Why DRM is not consumer friendly

Martin Brinkmann
Aug 13, 2007
Updated • Aug 16, 2013
Music and Video

I just read an interesting article on Arstechnica by Ken Fisher who published a comment on the termination of Google's commercial Video service. The termination takes effect in just two days which would not be a big problem if users who bought or rented videos using the service would still be able to play their purchased videos after that date.

This is however not the case. All videos will no longer play after the termination of the service which can be used as a major argument against DRM services. Google - wisely - decided to compensate users by refunding each and everyone

The money will be refunded into a Google Checkout account and expires after 60 days. What this means is that the users who bought videos from Google Video have 60 days to purchase items that they probably do not need from merchants who use Google Checkout. Hardly a fair deal for the consumer if you ask me.

The steps that Google is undertaking to close down their Video service is clearly showing why DRM is not consumer friendly. If the company that sold you items with DRM goes broke, out of business or decides to terminate the service you will realize that your purchased items do not play anymore - and yes, this is also the case with Apple and the songs that they sell that contain DRM.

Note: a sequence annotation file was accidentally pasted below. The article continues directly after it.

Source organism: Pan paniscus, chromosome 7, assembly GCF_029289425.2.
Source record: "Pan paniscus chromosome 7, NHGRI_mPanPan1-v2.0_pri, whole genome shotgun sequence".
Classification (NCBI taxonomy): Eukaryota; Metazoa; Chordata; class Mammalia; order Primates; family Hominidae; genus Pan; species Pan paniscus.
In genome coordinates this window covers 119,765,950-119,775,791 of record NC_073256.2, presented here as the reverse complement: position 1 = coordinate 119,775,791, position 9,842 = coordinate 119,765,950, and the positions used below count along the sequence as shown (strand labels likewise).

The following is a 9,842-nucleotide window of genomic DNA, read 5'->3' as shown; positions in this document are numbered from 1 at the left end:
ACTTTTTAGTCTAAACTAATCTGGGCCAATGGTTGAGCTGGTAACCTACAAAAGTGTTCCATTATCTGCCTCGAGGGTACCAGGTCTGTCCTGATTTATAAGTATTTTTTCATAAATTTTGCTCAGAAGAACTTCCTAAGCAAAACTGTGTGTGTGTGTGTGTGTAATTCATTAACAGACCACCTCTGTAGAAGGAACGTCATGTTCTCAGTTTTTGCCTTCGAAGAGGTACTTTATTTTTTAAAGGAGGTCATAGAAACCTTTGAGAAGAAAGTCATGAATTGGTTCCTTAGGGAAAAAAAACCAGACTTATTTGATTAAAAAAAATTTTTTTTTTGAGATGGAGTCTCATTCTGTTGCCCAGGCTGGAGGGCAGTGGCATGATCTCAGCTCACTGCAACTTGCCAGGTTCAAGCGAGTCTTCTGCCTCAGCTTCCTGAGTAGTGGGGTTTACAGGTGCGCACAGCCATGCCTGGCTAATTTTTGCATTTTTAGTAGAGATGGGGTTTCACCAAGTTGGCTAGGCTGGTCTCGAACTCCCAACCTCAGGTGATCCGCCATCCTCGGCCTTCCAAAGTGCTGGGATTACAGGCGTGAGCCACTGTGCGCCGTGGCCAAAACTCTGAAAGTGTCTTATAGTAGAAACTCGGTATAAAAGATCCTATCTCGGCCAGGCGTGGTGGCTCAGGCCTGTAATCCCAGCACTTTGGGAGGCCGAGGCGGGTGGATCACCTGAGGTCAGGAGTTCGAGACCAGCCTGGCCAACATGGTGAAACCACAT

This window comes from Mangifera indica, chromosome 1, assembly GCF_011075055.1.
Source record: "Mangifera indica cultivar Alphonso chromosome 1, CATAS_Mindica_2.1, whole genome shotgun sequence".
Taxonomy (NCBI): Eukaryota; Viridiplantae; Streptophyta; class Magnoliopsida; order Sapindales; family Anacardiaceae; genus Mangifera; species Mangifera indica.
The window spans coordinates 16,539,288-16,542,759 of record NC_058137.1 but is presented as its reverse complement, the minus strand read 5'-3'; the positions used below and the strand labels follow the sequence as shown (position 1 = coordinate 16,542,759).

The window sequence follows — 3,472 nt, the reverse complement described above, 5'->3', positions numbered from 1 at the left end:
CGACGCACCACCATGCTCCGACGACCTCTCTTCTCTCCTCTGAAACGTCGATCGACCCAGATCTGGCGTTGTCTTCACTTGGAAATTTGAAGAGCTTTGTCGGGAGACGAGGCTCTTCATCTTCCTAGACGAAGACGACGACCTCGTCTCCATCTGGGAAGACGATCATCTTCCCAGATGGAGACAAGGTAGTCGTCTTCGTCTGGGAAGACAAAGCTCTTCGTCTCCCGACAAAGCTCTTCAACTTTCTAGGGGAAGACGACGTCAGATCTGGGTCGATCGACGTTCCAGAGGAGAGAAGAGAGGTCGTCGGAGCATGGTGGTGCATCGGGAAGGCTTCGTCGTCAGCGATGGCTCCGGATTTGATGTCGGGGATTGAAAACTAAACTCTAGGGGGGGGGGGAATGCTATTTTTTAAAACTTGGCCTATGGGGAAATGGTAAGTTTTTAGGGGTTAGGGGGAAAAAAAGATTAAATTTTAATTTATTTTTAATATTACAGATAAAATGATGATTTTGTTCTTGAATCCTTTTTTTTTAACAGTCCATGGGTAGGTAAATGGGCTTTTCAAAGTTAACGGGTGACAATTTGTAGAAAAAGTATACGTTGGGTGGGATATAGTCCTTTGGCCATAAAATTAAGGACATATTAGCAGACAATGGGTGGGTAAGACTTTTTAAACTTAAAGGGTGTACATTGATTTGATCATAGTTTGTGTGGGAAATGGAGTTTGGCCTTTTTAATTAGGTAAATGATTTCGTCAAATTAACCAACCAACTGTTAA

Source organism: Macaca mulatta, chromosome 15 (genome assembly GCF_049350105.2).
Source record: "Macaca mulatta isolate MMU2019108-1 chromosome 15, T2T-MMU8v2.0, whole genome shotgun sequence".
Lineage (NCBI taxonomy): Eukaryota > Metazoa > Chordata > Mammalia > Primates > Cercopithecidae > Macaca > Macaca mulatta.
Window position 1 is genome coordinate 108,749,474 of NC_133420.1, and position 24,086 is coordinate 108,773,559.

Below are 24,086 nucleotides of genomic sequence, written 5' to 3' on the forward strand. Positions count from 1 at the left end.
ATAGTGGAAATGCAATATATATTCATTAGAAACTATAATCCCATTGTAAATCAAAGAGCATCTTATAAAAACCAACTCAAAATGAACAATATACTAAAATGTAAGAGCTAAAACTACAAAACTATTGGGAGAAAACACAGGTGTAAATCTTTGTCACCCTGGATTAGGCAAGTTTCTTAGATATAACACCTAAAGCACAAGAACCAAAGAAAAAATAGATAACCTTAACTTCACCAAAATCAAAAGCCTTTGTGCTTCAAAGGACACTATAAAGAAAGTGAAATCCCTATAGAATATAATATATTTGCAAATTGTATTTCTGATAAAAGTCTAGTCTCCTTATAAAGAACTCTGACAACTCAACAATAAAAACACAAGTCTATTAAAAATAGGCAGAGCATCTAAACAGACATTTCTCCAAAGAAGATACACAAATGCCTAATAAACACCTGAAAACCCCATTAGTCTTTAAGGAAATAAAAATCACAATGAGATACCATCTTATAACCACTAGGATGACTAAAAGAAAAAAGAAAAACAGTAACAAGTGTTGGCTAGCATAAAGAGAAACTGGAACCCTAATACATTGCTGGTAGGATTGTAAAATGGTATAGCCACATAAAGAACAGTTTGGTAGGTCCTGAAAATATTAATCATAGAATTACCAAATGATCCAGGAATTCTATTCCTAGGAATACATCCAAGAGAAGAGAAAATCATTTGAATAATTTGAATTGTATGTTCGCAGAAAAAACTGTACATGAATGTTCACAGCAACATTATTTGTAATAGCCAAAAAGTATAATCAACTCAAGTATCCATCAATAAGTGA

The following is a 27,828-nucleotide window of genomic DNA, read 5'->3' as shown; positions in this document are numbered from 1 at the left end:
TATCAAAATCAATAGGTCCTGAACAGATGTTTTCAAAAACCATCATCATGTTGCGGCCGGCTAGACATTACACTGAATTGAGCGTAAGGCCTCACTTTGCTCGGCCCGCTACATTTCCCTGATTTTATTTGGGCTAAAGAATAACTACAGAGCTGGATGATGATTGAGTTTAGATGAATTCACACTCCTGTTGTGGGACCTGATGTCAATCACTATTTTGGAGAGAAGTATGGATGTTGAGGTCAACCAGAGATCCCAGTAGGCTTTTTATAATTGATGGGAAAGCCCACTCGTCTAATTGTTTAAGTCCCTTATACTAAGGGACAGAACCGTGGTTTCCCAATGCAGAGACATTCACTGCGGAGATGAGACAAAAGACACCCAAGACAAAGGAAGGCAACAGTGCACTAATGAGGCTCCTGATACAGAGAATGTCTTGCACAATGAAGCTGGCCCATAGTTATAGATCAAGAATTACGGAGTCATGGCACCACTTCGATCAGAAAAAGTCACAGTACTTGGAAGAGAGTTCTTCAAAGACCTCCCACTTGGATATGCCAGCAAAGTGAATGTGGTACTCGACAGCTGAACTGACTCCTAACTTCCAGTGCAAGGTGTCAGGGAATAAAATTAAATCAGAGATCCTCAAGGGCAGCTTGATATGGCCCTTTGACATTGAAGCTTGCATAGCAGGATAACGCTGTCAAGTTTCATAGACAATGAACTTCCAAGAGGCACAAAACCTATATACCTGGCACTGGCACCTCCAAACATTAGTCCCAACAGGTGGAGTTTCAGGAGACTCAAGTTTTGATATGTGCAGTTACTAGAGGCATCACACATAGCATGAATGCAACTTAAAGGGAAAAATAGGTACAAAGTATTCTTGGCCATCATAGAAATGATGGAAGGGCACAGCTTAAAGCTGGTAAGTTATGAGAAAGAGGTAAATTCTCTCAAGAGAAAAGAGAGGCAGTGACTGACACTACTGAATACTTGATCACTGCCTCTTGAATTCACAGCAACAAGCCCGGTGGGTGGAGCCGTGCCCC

If you are lucky you get a full refund, if not you might get something that looks like a refund but is basically pushing a different service which is in this case Google Checkout. And if you are out of luck you might not get compensated at all. Does not feel nice to pay a lot of money for items only to find out that you can't play them anymore on your system, doesn't it ?

No one would purchase an item in real life that could stop working if the company selling you the item got broke or quit producing the item but this is exactly what is happening right now.

Google sold you videos, made a strategic decision to terminate their service and decided to push the Google Checkout service by tying the refunds to it.

I think it is helpful that consumers see and hopefully realize that drm media purchased from "big" companies are not guaranteed to work a lifetime which should hopefully push the masses away from DRM.


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  1. JB said on August 13, 2007 at 8:04 pm

    I purchased a video of a NBA game a couple years back from GV. Then they stopped carrying the games and I was no longer able to watch the one I bought upon which turning me off from the whole GV thing. *feels used*

  2. Martin said on August 13, 2007 at 7:23 pm

    Now this sounds pretty much like the biggest rip-off ever if every user who purchased videos receives only $5.

    Imagine you bought videos for $1k only to receive $5 in return ? Who would not sue Google if that would be the case ?

  3. Roman ShaRP said on August 13, 2007 at 7:12 pm

    Cory Doctorow and BBC wrote that they actually DON’T get a full refund – only $5

    Here are links:


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